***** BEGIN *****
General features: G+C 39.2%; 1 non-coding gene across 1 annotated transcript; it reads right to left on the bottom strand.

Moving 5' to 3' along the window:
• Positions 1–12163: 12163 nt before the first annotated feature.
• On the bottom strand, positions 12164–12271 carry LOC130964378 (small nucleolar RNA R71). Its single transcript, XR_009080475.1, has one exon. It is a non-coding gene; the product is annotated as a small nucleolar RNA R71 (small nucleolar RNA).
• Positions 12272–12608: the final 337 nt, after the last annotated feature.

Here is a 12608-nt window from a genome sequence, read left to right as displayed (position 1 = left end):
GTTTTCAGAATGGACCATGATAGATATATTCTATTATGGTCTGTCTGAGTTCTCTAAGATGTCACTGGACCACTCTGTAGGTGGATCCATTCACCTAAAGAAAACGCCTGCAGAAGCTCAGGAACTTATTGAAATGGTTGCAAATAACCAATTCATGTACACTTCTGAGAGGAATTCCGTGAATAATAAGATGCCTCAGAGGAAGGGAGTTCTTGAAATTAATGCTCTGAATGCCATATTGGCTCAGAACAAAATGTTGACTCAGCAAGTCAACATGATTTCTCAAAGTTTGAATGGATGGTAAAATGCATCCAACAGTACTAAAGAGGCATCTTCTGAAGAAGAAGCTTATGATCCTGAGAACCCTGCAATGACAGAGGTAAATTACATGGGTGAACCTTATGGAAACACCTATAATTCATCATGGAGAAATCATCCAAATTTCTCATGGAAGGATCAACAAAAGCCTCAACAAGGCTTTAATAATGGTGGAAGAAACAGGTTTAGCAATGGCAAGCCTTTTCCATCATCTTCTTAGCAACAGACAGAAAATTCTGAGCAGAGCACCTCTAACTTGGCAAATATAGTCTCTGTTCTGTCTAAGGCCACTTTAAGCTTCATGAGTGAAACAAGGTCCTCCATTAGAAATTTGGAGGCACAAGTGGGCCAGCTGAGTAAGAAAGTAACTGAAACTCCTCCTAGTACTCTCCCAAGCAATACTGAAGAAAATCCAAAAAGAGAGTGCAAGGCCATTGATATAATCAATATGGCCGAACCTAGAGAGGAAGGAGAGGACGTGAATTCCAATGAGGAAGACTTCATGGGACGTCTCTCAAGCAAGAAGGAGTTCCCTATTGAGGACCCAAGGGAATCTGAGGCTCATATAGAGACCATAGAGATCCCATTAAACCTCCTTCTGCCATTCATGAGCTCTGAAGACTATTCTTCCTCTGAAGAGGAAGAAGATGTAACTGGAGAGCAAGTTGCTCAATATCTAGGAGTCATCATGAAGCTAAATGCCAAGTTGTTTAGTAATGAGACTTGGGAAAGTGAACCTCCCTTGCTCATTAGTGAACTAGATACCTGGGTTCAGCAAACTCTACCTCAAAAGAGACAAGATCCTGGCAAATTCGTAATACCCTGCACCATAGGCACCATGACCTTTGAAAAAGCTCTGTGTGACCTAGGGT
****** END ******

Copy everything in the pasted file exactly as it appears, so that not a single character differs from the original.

General features: G+C 39.2%; 1 non-coding gene across 1 annotated transcript; it reads right to left on the bottom strand.

Moving 5' to 3' along the window:
• Positions 1–12163: 12163 nt before the first annotated feature.
• On the bottom strand, positions 12164–12271 carry LOC130964378 (small nucleolar RNA R71). Its single transcript, XR_009080475.1, has one exon. It is a non-coding gene; the product is annotated as a small nucleolar RNA R71 (small nucleolar RNA).
• Positions 12272–12608: the final 337 nt, after the last annotated feature.

Here is a 12608-nt window from a genome sequence, read left to right as displayed (position 1 = left end):
GTTTTCAGAATGGACCATGATAGATATATTCTATTATGGTCTGTCTGAGTTCTCTAAGATGTCACTGGACCACTCTGTAGGTGGATCCATTCACCTAAAGAAAACGCCTGCAGAAGCTCAGGAACTTATTGAAATGGTTGCAAATAACCAATTCATGTACACTTCTGAGAGGAATTCCGTGAATAATAAGATGCCTCAGAGGAAGGGAGTTCTTGAAATTAATGCTCTGAATGCCATATTGGCTCAGAACAAAATGTTGACTCAGCAAGTCAACATGATTTCTCAAAGTTTGAATGGATGGTAAAATGCATCCAACAGTACTAAAGAGGCATCTTCTGAAGAAGAAGCTTATGATCCTGAGAACCCTGCAATGACAGAGGTAAATTACATGGGTGAACCTTATGGAAACACCTATAATTCATCATGGAGAAATCATCCAAATTTCTCATGGAAGGATCAACAAAAGCCTCAACAAGGCTTTAATAATGGTGGAAGAAACAGGTTTAGCAATGGCAAGCCTTTTCCATCATCTTCTTAGCAACAGACAGAAAATTCTGAGCAGAGCACCTCTAACTTGGCAAATATAGTCTCTGTTCTGTCTAAGGCCACTTTAAGCTTCATGAGTGAAACAAGGTCCTCCATTAGAAATTTGGAGGCACAAGTGGGCCAGCTGAGTAAGAAAGTAACTGAAACTCCTCCTAGTACTCTCCCAAGCAATACTGAAGAAAATCCAAAAAGAGAGTGCAAGGCCATTGATATAATCAATATGGCCGAACCTAGAGAGGAAGGAGAGGACGTGAATTCCAATGAGGAAGACTTCATGGGACGTCTCTCAAGCAAGAAGGAGTTCCCTATTGAGGACCCAAGGGAATCTGAGGCTCATATAGAGACCATAGAGATCCCATTAAACCTCCTTCTGCCATTCATGAGCTCTGAAGACTATTCTTCCTCTGAAGAGGAAGAAGATGTAACTGGAGAGCAAGTTGCTCAATATCTAGGAGTCATCATGAAGCTAAATGCCAAGTTGTTTAGTAATGAGACTTGGGAAAGTGAACCTCCCTTGCTCATTAGTGAACTAGATACCTGGGTTCAGCAAACTCTACCTCAAAAGAGACAAGATCCTGGCAAATTCGTAATACCCTGCACCATAGGCACCATGACCTTTGAAAAAGCTCTGTGTGACCTAGGGT